Synopses & Reviews
J. D. McClatchy is the author of seven previous collections of poetry and of three collections of prose. He has edited numerous other books, including The Vintage Book of Contemporary American Poetry, and has written a number of opera libretti that have been performed at the Metropolitan Opera, Covent Garden, La Scala, and elsewhere. He is a member of the American Academy of Arts and Letters, where he served as president from 2009 to 2012. McClatchy teaches at Yale University and is editor of The Yale Review.
"'You who read this too will die./ None loved his life as much as I,' we read early in this big, sometimes stark, sometimes surprising new volume, the first U.S. selected and seventh volume of poems from the urbane, serious poet, editor, critic, and librettist (Hazmat). Certainly it confirms his place in a line of deft writers adroit with inherited forms, with complex sentences, with modern love (especially same-sex love): W.H. Auden and James Merrill, Ovid and Horace, Anthony Hecht, and Elizabeth Bishop receive homage direct and indirect. A crown of sonnets, a copious knowledge of opera, blank verse, syllabics, trimeter couplets, and intricate stanzas make the book a kind of cyclopedia of forms. Yet the poems especially the newer ones also show what sets McClatchy apart: 'What happens when the language is a mask/ And the words we use to hush this up have failed?' Deciding 'the poem always has a shadow/ Under its reliefs,' betraying his adult reserve 'With that singular lack of shame only a kid commands,' in narrative verse and in epigrams, McClatchy concedes the frailty of the body, the frangibility and the stubbornness of desire, making him a poet of modern mortality (as in the new poem 'My Robotic Prostatectomy'). It is an unflinching, uncommonly serious as well as a technically careful performance." Publishers Weekly (Starred Review) Copyright PWxyz, LLC. All rights reserved.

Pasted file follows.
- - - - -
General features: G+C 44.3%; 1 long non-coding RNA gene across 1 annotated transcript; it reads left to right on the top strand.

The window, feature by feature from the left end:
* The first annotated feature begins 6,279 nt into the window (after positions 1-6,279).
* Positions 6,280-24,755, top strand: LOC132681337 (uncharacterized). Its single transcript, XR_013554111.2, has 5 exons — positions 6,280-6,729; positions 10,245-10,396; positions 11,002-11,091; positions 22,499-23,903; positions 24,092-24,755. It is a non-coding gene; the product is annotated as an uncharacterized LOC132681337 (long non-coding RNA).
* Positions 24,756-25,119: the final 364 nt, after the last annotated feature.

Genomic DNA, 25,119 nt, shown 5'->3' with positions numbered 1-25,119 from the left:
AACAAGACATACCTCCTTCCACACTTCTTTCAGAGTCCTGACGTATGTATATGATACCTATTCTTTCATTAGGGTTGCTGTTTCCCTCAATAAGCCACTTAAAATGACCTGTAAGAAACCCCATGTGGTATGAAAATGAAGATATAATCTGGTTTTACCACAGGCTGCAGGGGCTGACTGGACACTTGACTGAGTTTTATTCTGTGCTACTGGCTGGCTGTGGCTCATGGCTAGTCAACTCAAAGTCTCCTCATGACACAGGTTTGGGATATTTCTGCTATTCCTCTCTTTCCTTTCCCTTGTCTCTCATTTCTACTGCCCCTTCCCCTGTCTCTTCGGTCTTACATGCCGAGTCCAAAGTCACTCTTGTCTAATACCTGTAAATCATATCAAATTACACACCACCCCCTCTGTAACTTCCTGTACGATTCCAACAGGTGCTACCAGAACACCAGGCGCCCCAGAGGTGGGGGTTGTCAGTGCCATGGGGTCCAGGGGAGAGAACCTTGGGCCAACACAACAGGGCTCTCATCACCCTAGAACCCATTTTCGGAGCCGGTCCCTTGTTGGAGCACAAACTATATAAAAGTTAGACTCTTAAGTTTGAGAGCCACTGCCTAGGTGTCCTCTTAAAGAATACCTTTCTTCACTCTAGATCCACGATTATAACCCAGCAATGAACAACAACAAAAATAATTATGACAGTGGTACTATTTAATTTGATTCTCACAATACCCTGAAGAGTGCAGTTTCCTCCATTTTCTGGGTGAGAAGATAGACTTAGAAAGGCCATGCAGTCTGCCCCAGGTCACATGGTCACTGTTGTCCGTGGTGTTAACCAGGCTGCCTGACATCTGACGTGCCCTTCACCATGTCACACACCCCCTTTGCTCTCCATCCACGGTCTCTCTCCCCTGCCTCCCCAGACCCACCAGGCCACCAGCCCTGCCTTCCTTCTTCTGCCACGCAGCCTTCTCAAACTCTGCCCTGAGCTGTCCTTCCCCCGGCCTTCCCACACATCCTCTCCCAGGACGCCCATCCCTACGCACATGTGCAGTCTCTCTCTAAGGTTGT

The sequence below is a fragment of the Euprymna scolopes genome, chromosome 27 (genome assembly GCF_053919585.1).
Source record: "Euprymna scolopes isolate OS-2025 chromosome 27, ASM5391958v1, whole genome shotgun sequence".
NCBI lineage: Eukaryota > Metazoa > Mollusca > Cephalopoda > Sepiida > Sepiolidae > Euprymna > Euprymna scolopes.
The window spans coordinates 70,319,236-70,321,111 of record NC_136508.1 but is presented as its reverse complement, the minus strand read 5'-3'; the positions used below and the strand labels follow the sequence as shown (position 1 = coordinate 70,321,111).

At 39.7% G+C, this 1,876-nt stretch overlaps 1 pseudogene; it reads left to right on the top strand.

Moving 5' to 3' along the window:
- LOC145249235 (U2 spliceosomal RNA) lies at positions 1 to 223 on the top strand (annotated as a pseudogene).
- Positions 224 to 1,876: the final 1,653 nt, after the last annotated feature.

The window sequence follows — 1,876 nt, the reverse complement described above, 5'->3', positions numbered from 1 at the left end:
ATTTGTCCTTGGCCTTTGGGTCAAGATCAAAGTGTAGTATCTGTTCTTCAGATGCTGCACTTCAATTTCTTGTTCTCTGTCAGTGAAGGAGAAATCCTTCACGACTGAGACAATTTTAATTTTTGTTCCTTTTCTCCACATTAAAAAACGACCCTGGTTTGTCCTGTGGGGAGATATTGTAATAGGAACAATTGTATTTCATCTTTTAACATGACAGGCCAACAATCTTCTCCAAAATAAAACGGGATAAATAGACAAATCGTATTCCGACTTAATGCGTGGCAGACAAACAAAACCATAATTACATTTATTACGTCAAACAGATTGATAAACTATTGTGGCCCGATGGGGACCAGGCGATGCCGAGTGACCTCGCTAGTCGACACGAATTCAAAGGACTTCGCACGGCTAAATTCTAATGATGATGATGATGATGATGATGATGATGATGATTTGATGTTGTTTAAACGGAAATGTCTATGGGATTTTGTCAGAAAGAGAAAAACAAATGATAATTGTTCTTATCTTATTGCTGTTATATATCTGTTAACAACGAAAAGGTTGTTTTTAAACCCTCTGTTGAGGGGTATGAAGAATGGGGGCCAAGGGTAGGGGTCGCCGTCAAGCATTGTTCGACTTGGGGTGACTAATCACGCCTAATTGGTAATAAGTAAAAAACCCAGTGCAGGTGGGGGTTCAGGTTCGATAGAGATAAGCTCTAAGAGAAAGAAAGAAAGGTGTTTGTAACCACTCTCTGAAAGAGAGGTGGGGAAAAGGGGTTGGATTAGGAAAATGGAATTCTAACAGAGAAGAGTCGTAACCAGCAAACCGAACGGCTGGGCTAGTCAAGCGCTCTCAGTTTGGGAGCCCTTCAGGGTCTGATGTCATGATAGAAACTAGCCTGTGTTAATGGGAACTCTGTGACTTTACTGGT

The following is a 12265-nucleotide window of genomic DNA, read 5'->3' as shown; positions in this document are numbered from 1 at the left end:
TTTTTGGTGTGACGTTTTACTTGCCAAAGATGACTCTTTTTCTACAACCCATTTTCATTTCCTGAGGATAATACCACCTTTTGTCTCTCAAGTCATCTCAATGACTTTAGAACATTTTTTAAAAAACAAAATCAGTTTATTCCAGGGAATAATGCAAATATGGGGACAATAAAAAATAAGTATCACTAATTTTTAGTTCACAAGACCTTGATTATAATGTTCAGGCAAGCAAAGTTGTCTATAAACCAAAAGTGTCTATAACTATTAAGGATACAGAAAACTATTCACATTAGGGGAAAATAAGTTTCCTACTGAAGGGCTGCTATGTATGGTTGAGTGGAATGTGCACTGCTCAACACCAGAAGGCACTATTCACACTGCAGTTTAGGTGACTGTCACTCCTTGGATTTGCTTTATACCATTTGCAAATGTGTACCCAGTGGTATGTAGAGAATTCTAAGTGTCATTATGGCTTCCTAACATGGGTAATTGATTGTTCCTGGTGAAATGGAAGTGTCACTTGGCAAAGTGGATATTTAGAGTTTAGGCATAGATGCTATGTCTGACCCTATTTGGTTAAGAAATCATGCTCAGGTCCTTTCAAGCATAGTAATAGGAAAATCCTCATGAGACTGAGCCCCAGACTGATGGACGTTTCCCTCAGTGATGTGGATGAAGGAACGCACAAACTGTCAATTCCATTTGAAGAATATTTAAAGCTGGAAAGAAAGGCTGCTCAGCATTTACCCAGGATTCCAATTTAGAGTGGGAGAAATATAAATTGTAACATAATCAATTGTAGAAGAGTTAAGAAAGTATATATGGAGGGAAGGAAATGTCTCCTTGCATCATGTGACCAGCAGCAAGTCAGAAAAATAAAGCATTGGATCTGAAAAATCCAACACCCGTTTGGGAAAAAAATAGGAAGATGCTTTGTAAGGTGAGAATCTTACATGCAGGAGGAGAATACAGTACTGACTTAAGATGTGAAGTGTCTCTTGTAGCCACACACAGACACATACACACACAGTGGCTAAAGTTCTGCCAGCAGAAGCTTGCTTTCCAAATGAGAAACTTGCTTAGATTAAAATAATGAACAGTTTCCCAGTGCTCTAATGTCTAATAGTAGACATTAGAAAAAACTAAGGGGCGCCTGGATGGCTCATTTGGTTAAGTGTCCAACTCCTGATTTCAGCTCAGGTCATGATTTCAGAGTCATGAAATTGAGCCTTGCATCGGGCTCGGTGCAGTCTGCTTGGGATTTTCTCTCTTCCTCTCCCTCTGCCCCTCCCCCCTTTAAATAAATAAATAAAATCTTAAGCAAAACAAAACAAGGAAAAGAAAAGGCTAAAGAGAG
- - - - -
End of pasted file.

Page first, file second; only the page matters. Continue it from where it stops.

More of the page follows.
About the Author
At last, a definitive selection of the elegant work by a poet at the forefront of American poetry for more than three decades.
With his first several books, J. D. McClatchy established himself as a poet of urbanity, intellect, and prismatic emotion, in the tradition of James Merrill, W. H. Auden, and Elizabeth Bishop––one who balances an exploration of the underworld of desire with a mastery of poetic form, and whose artistry reveals the riches and ruins of our “plundered hearts.” Now, opening with exquisite new poems––including the stunning “My Hand Collection,” a catalogue of art objects that steals up on the complexity of human touch, and a witty and profound poem entitled “My Robotic Prostatectomy”––this selection is a glorious full tour of McClatchy’s career. It includes excerpts from the powerful book-length sequence Ten Commandments (1998) and his more recent works Hazmat (2002) and Mercury Dressing (2009)—books that explored the body’s melodrama, as well as the heart’s treacheries, grievances, and boundless capacities. All of his poems present a sumptuous weave of impassioned thought and clear-sighted feeling. He has been rightly hailed as a poet of “ferocious alertness,” one who elicits (says The New Leader) “the kind of wonder and joy we experience when the curtain comes down on a dazzling performance.”